A couple of years ago, as a teenager, I had made a list of things I’d like to do when I’m older. Running a marathon was one of them. Fast forward to 21st October 2018, I got to tick that off my list.
About 3 months ago, I came across an article about the Bangalore Marathon. On a whim, I decided to sign up for the half marathon. I was deemed crazy by family and friends alike.

I have run a 10k before, how hard could it be?

I was wrong. So very wrong.

The last (and only time) I had run a 10k was about a year and a half prior to this.
I used to run a couple of times a month, but I never considered myself much of a runner.
My training consisted of a couple of short runs on the weekdays and one long run on the weekend. Training for the race was hard, often with work, studies and sickness getting the better of me. Even a couple of weeks before the race, I was almost convinced that I wouldn’t be able to conquer this seemingly impossible distance of 21 kilometers. Yet, I decided to go ahead and book my tickets for Bangalore, hoping for a miracle. The aim was to somehow finish the race, hopefully, alive and well.

Race day was greeted with a mix of nervousness and excitement. Thousands of runners gathered at the Sree Kanteerva Stadium, where the race would begin and end. Standing at that starting line, I got to witness people from different walks of life- young, old, some differently abled, yet all eager and joyful, united by their love for running. The first 10 kilometers were a dream- while I was a little slower than usual (as a result of not being able to get past the large crowd of fellow runners), the weather and route were beautiful and the energy around me was infectious, making it an easy run. A strong playlist to keep me company, and the friendly bystanders cheering us on with placards, dhols and even snacks only added to the beautiful experience.

I sprinted for the next 3 kilometers in the thrill of finally being able to make it past a large wave of people, unaware of what was soon to come. Looking back, this seemed like a rather foolish thing to do. As a result, things started to get really tough around the 13th kilometer – it got hot, I began feeling weak and dizzy and my entire body felt like it had been set ablaze. Unfamiliar with this degree of discomfort, I was absolutely gutted. Running alternated with walking, and I could see that crowd of people I had previously run past now running ahead of me. I was overwhelmed with emotion. As paradoxical as it might be, while the pain was excruciating and I felt like I was going to die before making it past that finish line, I also felt absolutely alive. While my mind was foggy from the pain, the entire experience began feeling almost metaphorical to life and its struggles. Mind vs. body, yet spirit indomitable. I resolved that I was going to enjoy this run, and take things as they come. Pushing along, I could finally see that finish line. I was overcome with pure joy.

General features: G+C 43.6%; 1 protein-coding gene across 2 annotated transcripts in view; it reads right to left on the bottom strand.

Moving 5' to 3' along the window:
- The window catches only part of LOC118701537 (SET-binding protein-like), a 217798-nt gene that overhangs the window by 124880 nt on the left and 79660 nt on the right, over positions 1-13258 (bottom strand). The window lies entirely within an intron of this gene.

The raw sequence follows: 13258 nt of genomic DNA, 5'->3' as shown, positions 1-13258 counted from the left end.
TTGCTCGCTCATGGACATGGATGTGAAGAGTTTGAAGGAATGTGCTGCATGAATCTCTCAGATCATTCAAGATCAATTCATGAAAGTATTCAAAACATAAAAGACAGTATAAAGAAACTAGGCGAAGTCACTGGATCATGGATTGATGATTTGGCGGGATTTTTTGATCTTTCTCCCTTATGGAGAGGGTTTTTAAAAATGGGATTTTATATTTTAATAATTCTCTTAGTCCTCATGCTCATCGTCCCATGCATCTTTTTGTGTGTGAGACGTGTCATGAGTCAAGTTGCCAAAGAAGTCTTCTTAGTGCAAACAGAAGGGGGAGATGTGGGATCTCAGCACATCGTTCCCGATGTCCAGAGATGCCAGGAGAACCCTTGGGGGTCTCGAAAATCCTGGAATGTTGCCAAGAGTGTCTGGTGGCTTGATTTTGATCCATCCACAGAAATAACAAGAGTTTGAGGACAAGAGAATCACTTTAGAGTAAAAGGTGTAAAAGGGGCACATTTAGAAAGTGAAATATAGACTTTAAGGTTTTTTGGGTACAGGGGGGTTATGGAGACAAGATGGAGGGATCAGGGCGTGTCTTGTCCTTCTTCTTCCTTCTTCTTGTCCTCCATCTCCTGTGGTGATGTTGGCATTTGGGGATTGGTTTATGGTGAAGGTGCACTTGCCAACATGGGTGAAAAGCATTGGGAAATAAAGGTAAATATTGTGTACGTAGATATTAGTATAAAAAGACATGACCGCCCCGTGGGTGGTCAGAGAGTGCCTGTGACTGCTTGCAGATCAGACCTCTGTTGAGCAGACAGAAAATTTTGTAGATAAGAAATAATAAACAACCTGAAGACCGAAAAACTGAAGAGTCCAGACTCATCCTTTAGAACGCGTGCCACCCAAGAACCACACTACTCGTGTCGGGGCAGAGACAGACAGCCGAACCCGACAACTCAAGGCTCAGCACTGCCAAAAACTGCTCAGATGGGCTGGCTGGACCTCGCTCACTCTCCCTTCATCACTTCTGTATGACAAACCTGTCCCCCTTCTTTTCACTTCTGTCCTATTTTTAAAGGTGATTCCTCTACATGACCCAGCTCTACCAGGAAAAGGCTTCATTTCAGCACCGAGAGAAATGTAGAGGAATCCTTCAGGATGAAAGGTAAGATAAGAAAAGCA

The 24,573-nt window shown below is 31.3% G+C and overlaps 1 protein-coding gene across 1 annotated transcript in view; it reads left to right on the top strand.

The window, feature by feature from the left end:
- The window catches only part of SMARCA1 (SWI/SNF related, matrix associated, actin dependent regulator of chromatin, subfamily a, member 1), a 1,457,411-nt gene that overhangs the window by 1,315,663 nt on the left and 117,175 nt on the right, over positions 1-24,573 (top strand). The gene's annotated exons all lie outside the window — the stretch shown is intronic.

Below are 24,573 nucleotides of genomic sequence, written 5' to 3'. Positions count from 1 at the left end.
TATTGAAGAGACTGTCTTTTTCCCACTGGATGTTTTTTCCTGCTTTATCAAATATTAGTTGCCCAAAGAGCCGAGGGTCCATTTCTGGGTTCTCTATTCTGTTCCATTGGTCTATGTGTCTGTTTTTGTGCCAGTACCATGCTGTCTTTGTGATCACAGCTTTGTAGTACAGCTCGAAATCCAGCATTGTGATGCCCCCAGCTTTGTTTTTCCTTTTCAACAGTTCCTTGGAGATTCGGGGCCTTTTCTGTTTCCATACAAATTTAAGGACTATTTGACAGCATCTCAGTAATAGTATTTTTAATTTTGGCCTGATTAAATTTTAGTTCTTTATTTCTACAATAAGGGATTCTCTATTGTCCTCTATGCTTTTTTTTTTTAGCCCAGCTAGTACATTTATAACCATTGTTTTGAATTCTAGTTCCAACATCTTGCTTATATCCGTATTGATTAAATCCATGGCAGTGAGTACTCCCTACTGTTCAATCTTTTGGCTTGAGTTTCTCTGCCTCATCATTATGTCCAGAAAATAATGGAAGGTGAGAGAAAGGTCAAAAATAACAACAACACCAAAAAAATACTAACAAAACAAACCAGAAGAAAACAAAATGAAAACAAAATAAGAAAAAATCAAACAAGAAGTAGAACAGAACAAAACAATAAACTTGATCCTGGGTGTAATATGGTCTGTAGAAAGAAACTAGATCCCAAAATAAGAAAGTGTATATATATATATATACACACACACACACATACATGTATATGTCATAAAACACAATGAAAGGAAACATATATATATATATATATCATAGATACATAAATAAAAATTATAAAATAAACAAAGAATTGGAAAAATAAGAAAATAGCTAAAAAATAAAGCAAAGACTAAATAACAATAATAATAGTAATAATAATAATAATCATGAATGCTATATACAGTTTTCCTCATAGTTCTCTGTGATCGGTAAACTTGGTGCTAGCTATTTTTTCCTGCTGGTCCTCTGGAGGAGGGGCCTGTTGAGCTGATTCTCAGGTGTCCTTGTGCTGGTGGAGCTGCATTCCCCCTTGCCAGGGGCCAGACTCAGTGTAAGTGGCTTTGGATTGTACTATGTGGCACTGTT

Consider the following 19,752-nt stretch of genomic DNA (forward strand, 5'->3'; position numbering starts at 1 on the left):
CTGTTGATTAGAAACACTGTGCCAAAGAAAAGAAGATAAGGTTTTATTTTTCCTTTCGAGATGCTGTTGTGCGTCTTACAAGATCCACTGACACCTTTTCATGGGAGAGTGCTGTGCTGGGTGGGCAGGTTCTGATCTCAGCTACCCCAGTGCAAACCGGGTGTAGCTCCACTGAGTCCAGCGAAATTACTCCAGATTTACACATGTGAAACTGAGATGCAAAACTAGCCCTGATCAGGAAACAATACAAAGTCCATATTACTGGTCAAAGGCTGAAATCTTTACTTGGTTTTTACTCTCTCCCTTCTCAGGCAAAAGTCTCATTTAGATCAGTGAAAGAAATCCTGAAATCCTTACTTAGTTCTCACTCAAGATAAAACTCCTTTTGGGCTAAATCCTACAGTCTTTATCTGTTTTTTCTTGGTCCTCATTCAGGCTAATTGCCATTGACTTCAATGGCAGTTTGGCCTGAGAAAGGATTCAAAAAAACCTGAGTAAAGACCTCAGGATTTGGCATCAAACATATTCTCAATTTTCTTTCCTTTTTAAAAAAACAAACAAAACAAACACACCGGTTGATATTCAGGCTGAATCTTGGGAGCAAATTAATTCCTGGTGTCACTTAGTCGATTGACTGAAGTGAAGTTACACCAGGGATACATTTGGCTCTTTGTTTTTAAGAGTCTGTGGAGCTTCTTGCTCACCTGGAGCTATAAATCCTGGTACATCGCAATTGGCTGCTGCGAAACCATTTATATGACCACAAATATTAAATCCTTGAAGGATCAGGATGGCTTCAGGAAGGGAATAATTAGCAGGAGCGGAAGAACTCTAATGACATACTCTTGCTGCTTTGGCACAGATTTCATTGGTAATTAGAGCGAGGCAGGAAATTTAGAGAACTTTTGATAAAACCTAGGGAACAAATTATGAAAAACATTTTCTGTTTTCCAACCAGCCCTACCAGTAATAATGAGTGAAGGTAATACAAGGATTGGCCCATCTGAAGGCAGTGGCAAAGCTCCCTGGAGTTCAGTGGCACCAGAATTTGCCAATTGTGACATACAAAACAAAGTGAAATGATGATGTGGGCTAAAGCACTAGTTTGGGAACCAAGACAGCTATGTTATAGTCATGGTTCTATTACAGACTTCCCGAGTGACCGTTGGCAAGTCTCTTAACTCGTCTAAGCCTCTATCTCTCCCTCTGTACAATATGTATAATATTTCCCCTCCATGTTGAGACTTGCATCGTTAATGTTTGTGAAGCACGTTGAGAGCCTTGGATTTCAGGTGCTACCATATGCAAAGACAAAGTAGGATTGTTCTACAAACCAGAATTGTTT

It was at that moment, that split second, as I crossed that finish line that I realized what this journey truly meant to me. What started out as an impulsive decision that was driven by a bucket list made many years ago had become nothing short of life-altering. It was 2 hours and 10 minutes of joy, struggle, misery and pain that has given me a lifetime of lessons. This wouldn’t have been possible without the support of family, friends and fellow MRCians, whose constant encouragement and guidance helped me sail through. If you’re reading this and wondering if you should sign up for your first half marathon, I have two words for you- do it! The sense of accomplishment and pride at that finish line after months of hard work and sacrifices is second to none.

As for me, this only the beginning, and there’s no looking back from here

1 Comment

Seetha · November 10, 2018 at 5:51 am

Congratulations!!. So well articulated…very proud of you and to your determination!👍🙌👏
This is a testimony of your discipline and commitment.
Wish you the very best for many more such milestones ! Keep running!

Leave a Reply

Avatar placeholder

Your email address will not be published. Required fields are marked *